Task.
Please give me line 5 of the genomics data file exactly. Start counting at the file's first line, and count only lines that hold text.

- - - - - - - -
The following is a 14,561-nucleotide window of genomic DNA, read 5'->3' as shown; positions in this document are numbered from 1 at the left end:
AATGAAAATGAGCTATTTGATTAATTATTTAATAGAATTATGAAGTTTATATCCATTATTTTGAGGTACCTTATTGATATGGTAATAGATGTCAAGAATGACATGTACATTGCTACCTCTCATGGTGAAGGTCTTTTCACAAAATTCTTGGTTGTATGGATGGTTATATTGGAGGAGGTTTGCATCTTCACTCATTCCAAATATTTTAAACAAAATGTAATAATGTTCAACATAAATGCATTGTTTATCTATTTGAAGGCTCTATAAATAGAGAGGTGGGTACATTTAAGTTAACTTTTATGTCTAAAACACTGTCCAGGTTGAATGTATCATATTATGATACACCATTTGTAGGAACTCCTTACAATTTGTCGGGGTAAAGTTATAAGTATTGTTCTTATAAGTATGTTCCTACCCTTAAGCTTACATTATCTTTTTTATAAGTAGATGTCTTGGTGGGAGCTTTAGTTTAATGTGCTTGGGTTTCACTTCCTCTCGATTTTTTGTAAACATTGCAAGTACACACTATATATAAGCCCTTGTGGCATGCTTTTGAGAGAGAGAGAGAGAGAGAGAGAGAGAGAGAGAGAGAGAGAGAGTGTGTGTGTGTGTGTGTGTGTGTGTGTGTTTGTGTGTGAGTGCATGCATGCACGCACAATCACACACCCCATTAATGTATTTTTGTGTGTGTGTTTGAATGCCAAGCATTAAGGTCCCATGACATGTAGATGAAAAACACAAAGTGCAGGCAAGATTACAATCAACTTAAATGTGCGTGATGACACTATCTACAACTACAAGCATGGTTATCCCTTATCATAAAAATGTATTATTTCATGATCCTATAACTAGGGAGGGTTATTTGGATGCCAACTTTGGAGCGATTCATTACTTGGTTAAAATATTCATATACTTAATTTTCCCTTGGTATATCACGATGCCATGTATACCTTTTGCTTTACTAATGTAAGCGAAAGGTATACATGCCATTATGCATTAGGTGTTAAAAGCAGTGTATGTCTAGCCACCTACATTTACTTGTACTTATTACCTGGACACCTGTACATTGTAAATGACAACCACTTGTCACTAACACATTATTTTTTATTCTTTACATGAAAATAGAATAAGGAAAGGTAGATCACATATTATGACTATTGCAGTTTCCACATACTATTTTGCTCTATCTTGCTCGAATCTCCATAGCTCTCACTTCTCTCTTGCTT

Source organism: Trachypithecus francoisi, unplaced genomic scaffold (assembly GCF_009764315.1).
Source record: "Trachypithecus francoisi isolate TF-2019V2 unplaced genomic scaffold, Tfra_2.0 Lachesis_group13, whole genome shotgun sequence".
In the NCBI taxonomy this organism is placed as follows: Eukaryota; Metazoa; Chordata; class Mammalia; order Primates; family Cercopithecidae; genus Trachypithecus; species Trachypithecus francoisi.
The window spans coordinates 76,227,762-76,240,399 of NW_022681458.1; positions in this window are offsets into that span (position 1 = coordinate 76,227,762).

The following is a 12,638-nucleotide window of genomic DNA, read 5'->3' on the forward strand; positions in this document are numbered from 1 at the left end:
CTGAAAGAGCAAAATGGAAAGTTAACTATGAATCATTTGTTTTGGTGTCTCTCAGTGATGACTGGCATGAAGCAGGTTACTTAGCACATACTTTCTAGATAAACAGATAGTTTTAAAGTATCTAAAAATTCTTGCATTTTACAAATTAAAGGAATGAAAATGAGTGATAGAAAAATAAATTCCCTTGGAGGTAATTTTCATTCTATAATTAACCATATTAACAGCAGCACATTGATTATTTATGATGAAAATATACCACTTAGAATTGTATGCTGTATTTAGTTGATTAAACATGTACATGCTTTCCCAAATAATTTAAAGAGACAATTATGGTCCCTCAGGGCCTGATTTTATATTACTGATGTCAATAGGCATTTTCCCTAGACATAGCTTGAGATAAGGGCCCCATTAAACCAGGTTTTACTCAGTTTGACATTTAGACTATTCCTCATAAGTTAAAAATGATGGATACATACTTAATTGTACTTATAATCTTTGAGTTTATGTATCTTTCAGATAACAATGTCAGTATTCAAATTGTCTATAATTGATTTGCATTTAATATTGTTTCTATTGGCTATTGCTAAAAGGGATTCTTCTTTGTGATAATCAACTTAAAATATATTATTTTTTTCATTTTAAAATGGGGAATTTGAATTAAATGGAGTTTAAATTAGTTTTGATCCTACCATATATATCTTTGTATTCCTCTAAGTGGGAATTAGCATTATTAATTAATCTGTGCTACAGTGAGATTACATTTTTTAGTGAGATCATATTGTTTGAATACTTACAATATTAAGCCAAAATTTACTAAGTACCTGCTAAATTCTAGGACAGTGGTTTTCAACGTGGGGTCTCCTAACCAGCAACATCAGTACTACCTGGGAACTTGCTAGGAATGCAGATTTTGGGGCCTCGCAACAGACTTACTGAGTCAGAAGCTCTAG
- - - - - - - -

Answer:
In the NCBI taxonomy this organism is placed as follows: Eukaryota; Metazoa; Chordata; class Mammalia; order Primates; family Cercopithecidae; genus Trachypithecus; species Trachypithecus francoisi.